Another important insight that I gained over the last two to three decades is that our administrators and political leaders are not committed to equity goals in education policies. As a result, there has been a steady growth of private schools and the children of anyone with the economic means to pay shift their children from government to private schools. Equally, the government has also been adept at creating multiple layers within the government schooling system – privileging those with greater voice in the system. Today the financial and human resource allocations for Kendriya Vidhyalaya, Navodaya Vidhyalaya and other newer forms of residential schools get more resources. Some states like Delhi have gone a step further – the government schools are categorised as catering to bright students (pritibha vidhyala) and these schools get far more resources than the ordinary government school. Even within the school different sections are created to cater to children with “promise”. As a result, over the decades the ordinary government school has been relegated to the bottom of the ladder – receiving less resources and very little management time.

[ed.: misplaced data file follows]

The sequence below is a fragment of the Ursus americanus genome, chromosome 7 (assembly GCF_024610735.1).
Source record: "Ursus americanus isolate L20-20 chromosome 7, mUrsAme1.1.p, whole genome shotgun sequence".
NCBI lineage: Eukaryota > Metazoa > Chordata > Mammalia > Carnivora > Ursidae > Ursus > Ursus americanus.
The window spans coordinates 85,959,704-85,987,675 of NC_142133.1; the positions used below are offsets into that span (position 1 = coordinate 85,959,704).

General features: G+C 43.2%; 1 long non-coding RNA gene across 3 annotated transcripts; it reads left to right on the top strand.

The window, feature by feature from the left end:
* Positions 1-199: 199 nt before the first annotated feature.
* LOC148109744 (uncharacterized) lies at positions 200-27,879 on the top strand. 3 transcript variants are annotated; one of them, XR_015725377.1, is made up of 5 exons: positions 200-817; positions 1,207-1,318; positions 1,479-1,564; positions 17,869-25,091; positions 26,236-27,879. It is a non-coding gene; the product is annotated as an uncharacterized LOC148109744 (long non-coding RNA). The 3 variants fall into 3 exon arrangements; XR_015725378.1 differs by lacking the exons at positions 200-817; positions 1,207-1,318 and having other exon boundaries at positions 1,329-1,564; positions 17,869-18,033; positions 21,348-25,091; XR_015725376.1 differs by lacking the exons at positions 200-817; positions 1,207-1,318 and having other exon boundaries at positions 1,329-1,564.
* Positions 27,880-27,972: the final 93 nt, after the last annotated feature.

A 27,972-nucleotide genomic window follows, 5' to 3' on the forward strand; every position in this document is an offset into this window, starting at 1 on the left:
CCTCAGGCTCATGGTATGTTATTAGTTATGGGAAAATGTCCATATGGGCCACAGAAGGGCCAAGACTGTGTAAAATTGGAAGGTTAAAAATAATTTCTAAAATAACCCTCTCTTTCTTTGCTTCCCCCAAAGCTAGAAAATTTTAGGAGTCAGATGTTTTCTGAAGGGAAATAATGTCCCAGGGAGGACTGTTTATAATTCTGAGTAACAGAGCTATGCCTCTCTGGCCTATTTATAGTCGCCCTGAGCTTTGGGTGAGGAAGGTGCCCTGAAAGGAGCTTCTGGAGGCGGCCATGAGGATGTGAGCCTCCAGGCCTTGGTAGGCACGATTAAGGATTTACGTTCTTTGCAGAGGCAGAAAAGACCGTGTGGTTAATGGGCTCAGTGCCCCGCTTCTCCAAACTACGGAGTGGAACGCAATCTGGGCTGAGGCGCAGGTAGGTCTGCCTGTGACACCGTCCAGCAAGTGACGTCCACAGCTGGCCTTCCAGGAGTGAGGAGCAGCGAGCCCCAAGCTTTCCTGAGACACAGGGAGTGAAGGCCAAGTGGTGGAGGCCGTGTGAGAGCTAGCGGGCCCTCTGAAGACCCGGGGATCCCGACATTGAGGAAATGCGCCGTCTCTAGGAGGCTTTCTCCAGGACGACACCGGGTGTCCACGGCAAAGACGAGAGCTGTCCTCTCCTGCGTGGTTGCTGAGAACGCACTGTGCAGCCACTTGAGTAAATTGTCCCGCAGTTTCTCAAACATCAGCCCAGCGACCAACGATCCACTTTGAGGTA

Why have we reached this state in India? Why is it that policies that are committed to equality, social justice and non-discrimination are Rashmi Sharma (Sharma and Ramachandran 2009 5 ) argues: ‘The fact is that any policy or plan that is oblivious to the existing reality is no more than a wish list (...) A redefinition of “policy” is clearly required in the Indian context. First of all, policy needs to address some core issues that confront government today...’. We have seen that policy announcements enjoy little leverage when the institutions responsible for policy implementation are themselves not in control, are dominated by narrow turf or profit motives, or run by bureaucrats with little understanding of educational processes. The absence of an integrated vision for educational development can be seen concretely in the absence of linkages, both horizontal and vertical, between policy and practice, between different institutions and different layers. Ultimately the issue boils down to lack of commitment to the constitutionally enshrined goals of equity and non-discrimination. There seems to be no other explanation. overlooked?